One of the small comforts for homeowners whose property values have fallen in recent years is that their property taxes usually go down as well. But you may have to appeal your assessment to get the full benefit.
Your assessment, of course, is what your local unit of government - typically your county or municipality - calculates your home is worth for tax purposes. It's similar to, but different from, an appraisal, which is an estimate of property value for purposes of obtaining or refinancing a mortgage.
Property taxes, of course, are based on the value of your property. So if your home declines in value, as happened to most homeowners in recent years, your property taxes should go down as well, at least in theory.
Is your assessment accurate?
The problem is, your assessment may not reflect the true market value of your home. Government entities rely on property taxes to fund their operations and essential public services like schools and roads, so it wouldn't be surprising if assessors were to take an optimistic view of property values in their community, particularly following declines as severe as those seen in recent years.
In addition, your assessment may be out of date. Although in many states residential properties are assessed every year, in others it may be less frequent - Maryland, for example, reassesses home values every three years. So if property values have been falling during that time, you're still stuck at that level.
Fortunately, you have the right to appeal your property tax assessment if you think it's too high. Unfortunately, the government entities involved don't necessarily make it easy or convenient to do so.
Appealing your assessment
Appeals of property tax assessments are typically done before an equalization board, board of review or similar panel, although in some states initial appeals are submitted to a single official. These boards or officials have the authority to lower your assessment, but your opportunity to do so is usually limited. In many states, you can only file an appeal within a certain time after receiving the notice of your new assessment - in some cases, as little as two weeks.
That means that if you want to appeal your assessment, you need to do your homework and be ready before it arrives in the mail. You probably have a good idea already if you're going to want to appeal or not, based on your current assessment - if you think your last one came in high, there's a good chance your next one will as well.
The schedules by which assessment notices are mailed out vary widely from state to state - there's no consistent pattern. Deadlines for submitting appeals can be all over the calendar - though many states set their deadlines for late winter or early spring, in others you may receive your notice and have to submit your appeal in midsummer or late in the year.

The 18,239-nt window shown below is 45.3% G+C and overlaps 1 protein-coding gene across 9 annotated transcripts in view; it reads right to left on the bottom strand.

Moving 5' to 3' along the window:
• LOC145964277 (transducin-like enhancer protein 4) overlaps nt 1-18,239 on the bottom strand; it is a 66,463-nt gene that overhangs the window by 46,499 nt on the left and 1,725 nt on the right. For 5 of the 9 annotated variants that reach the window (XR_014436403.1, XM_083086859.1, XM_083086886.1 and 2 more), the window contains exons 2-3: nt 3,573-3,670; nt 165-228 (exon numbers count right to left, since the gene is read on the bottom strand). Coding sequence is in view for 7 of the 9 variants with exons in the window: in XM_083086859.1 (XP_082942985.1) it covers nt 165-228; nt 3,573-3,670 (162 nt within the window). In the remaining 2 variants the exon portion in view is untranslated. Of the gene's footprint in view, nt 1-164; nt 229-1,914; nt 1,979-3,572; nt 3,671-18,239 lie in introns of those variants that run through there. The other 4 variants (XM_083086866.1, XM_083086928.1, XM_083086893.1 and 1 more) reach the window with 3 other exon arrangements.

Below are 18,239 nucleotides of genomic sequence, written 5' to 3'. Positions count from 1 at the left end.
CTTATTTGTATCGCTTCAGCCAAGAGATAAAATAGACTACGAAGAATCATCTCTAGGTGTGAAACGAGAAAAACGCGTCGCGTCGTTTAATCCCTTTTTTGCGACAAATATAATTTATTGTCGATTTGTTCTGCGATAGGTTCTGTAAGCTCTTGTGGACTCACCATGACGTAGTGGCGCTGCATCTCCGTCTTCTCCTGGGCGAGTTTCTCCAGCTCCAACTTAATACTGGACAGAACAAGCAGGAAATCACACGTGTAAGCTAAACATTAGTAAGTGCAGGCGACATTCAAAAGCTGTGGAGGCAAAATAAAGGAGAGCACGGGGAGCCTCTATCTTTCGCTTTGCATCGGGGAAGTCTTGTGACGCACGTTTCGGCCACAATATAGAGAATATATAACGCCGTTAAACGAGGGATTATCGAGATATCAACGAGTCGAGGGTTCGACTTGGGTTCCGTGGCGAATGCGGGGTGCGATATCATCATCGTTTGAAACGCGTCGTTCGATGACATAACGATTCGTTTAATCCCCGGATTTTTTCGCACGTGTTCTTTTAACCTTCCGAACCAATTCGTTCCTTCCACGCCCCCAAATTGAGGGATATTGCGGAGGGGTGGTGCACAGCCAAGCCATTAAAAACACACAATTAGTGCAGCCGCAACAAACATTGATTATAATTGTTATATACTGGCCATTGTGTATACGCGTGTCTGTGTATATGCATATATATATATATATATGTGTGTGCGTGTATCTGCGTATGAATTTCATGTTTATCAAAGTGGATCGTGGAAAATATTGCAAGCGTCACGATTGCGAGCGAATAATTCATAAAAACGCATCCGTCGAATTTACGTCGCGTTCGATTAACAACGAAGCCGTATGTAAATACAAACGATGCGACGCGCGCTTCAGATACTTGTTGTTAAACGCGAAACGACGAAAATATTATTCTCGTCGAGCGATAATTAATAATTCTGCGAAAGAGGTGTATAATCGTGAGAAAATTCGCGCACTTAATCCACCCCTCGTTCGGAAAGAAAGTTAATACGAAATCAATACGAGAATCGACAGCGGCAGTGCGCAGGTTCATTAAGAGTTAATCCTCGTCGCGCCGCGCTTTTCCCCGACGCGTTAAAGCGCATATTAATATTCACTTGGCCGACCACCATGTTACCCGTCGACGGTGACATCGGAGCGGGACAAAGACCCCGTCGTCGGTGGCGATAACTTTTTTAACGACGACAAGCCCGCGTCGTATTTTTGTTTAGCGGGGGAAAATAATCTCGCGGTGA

Using comparable sales
When you present your appeal - which you'll need to do in person or in writing - you need to make a case that the official assessment has overestimated the actual value of your property. To do that, you need to present convincing evidence in the form of comparable sales of other homes in your community. You can usually find public records of recent sales through the same assessor's office where you'll be filing your appeal.
Comparable sales are sales of homes that are similar to yours and are either in your neighborhood or one like yours. You can adjust for certain features like square footage or number of bathrooms, but generally you want to find homes that are of a similar style, age and quality to your own. If you can't find enough comparable sales in your immediate neighborhood from the past year, look for other neighborhoods in your community with similar homes and where property values have been similar in the past.
Be careful of relying too much on sale prices of foreclosed properties. Although multiple foreclosures drag down property values in a neighborhood, they typically sell at a significant discount compared to conventional "arm's length" home sales. Assessment boards know this, so the more you can support your case with sales data from conventional home sales, the better.
Some counties and municipalities provide advice on how to assemble information on comparable sales and put together a presentation to the board. In general though, you're going to have to research it on your own.
Making your presentation
When you make your presentation though, just remember to stay focused on making a good argument for the actual value of your property - appeals boards won't be swayed by references to financial hardship, the other taxes you past, your military record or other evidence of good citizenship - all that matters is what your home is worth on the market. The more objectively and persuasively you can make that case, the better your chances are.
Equalization boards won't reduce your assessment due to financial hardship or retroactively reduce your assessment from previous years. If you disagree with their finding, however, you can usually appeal to a higher authority, such as a state board of review. The names and number of these higher authorities vary from state to state, so you'll need to check with your local assessor's office to see what the procedure is in your state.